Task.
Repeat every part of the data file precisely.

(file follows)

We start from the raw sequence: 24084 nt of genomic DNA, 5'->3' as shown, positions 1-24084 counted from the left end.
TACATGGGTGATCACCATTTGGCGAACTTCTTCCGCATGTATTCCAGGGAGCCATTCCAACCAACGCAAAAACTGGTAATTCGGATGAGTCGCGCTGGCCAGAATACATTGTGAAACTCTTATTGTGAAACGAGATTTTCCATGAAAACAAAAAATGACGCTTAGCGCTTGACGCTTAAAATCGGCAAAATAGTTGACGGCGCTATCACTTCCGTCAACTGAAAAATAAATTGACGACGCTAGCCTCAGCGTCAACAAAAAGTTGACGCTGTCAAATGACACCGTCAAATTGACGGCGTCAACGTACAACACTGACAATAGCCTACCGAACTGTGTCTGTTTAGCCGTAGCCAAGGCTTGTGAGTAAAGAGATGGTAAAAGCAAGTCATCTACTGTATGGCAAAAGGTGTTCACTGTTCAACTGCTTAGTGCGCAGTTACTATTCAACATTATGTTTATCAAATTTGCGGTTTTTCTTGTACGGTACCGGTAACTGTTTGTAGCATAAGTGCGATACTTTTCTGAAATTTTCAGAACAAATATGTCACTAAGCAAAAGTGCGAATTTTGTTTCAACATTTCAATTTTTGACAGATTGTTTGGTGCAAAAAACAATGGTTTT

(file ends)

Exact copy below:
We start from the raw sequence: 24084 nt of genomic DNA, 5'->3' as shown, positions 1-24084 counted from the left end.
TACATGGGTGATCACCATTTGGCGAACTTCTTCCGCATGTATTCCAGGGAGCCATTCCAACCAACGCAAAAACTGGTAATTCGGATGAGTCGCGCTGGCCAGAATACATTGTGAAACTCTTATTGTGAAACGAGATTTTCCATGAAAACAAAAAATGACGCTTAGCGCTTGACGCTTAAAATCGGCAAAATAGTTGACGGCGCTATCACTTCCGTCAACTGAAAAATAAATTGACGACGCTAGCCTCAGCGTCAACAAAAAGTTGACGCTGTCAAATGACACCGTCAAATTGACGGCGTCAACGTACAACACTGACAATAGCCTACCGAACTGTGTCTGTTTAGCCGTAGCCAAGGCTTGTGAGTAAAGAGATGGTAAAAGCAAGTCATCTACTGTATGGCAAAAGGTGTTCACTGTTCAACTGCTTAGTGCGCAGTTACTATTCAACATTATGTTTATCAAATTTGCGGTTTTTCTTGTACGGTACCGGTAACTGTTTGTAGCATAAGTGCGATACTTTTCTGAAATTTTCAGAACAAATATGTCACTAAGCAAAAGTGCGAATTTTGTTTCAACATTTCAATTTTTGACAGATTGTTTGGTGCAAAAAACAATGGTTTT